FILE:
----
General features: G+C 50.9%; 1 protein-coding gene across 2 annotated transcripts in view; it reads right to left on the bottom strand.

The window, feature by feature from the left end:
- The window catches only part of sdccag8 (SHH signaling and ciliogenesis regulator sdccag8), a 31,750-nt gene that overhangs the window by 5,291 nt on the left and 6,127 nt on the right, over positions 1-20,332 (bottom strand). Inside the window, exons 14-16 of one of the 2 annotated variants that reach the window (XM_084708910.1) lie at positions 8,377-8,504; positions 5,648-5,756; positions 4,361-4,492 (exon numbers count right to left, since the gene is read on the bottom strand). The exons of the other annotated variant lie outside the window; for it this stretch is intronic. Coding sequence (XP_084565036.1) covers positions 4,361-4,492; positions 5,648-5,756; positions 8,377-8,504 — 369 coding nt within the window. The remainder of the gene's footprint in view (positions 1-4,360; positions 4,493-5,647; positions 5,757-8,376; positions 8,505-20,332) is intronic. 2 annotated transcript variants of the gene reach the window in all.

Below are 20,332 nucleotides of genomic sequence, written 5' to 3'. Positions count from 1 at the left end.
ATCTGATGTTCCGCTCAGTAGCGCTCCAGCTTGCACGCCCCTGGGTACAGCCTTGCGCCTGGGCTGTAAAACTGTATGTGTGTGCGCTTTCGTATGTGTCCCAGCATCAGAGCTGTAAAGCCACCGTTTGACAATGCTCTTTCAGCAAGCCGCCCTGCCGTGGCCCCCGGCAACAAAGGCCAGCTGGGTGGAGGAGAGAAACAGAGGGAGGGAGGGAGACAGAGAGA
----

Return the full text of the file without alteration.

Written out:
General features: G+C 50.9%; 1 protein-coding gene across 2 annotated transcripts in view; it reads right to left on the bottom strand.

The window, feature by feature from the left end:
- The window catches only part of sdccag8 (SHH signaling and ciliogenesis regulator sdccag8), a 31,750-nt gene that overhangs the window by 5,291 nt on the left and 6,127 nt on the right, over positions 1-20,332 (bottom strand). Inside the window, exons 14-16 of one of the 2 annotated variants that reach the window (XM_084708910.1) lie at positions 8,377-8,504; positions 5,648-5,756; positions 4,361-4,492 (exon numbers count right to left, since the gene is read on the bottom strand). The exons of the other annotated variant lie outside the window; for it this stretch is intronic. Coding sequence (XP_084565036.1) covers positions 4,361-4,492; positions 5,648-5,756; positions 8,377-8,504 — 369 coding nt within the window. The remainder of the gene's footprint in view (positions 1-4,360; positions 4,493-5,647; positions 5,757-8,376; positions 8,505-20,332) is intronic. 2 annotated transcript variants of the gene reach the window in all.

Below are 20,332 nucleotides of genomic sequence, written 5' to 3'. Positions count from 1 at the left end.
ATCTGATGTTCCGCTCAGTAGCGCTCCAGCTTGCACGCCCCTGGGTACAGCCTTGCGCCTGGGCTGTAAAACTGTATGTGTGTGCGCTTTCGTATGTGTCCCAGCATCAGAGCTGTAAAGCCACCGTTTGACAATGCTCTTTCAGCAAGCCGCCCTGCCGTGGCCCCCGGCAACAAAGGCCAGCTGGGTGGAGGAGAGAAACAGAGGGAGGGAGGGAGACAGAGAGA